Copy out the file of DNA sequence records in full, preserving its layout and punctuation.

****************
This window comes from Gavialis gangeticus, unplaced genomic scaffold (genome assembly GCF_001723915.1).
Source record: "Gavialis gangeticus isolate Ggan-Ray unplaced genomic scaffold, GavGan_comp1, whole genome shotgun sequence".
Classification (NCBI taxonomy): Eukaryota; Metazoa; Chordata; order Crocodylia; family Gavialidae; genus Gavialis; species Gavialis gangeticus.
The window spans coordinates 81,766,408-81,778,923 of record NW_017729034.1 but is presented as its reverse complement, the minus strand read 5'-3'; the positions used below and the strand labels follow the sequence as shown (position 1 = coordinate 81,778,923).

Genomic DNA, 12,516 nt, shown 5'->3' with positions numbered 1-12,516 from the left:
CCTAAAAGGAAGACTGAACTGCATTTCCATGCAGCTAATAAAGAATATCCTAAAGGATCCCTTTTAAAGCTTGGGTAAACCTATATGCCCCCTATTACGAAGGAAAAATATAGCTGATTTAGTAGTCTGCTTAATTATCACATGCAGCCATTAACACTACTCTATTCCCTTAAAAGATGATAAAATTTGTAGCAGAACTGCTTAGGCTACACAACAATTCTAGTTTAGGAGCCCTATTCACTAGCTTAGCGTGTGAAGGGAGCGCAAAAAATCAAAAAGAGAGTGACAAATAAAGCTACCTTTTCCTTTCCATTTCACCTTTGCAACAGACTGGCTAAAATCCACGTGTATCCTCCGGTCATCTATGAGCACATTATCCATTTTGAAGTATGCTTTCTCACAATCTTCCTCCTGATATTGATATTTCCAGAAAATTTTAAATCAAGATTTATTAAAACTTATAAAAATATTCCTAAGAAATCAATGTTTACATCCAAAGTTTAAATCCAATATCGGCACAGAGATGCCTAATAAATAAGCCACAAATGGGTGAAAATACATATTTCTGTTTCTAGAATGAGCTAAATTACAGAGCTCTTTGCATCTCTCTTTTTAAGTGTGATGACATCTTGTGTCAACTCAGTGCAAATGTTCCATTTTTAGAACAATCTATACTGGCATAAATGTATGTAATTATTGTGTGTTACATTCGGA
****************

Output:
This window comes from Gavialis gangeticus, unplaced genomic scaffold (genome assembly GCF_001723915.1).
Source record: "Gavialis gangeticus isolate Ggan-Ray unplaced genomic scaffold, GavGan_comp1, whole genome shotgun sequence".
Classification (NCBI taxonomy): Eukaryota; Metazoa; Chordata; order Crocodylia; family Gavialidae; genus Gavialis; species Gavialis gangeticus.
The window spans coordinates 81,766,408-81,778,923 of record NW_017729034.1 but is presented as its reverse complement, the minus strand read 5'-3'; the positions used below and the strand labels follow the sequence as shown (position 1 = coordinate 81,778,923).

Genomic DNA, 12,516 nt, shown 5'->3' with positions numbered 1-12,516 from the left:
CCTAAAAGGAAGACTGAACTGCATTTCCATGCAGCTAATAAAGAATATCCTAAAGGATCCCTTTTAAAGCTTGGGTAAACCTATATGCCCCCTATTACGAAGGAAAAATATAGCTGATTTAGTAGTCTGCTTAATTATCACATGCAGCCATTAACACTACTCTATTCCCTTAAAAGATGATAAAATTTGTAGCAGAACTGCTTAGGCTACACAACAATTCTAGTTTAGGAGCCCTATTCACTAGCTTAGCGTGTGAAGGGAGCGCAAAAAATCAAAAAGAGAGTGACAAATAAAGCTACCTTTTCCTTTCCATTTCACCTTTGCAACAGACTGGCTAAAATCCACGTGTATCCTCCGGTCATCTATGAGCACATTATCCATTTTGAAGTATGCTTTCTCACAATCTTCCTCCTGATATTGATATTTCCAGAAAATTTTAAATCAAGATTTATTAAAACTTATAAAAATATTCCTAAGAAATCAATGTTTACATCCAAAGTTTAAATCCAATATCGGCACAGAGATGCCTAATAAATAAGCCACAAATGGGTGAAAATACATATTTCTGTTTCTAGAATGAGCTAAATTACAGAGCTCTTTGCATCTCTCTTTTTAAGTGTGATGACATCTTGTGTCAACTCAGTGCAAATGTTCCATTTTTAGAACAATCTATACTGGCATAAATGTATGTAATTATTGTGTGTTACATTCGGA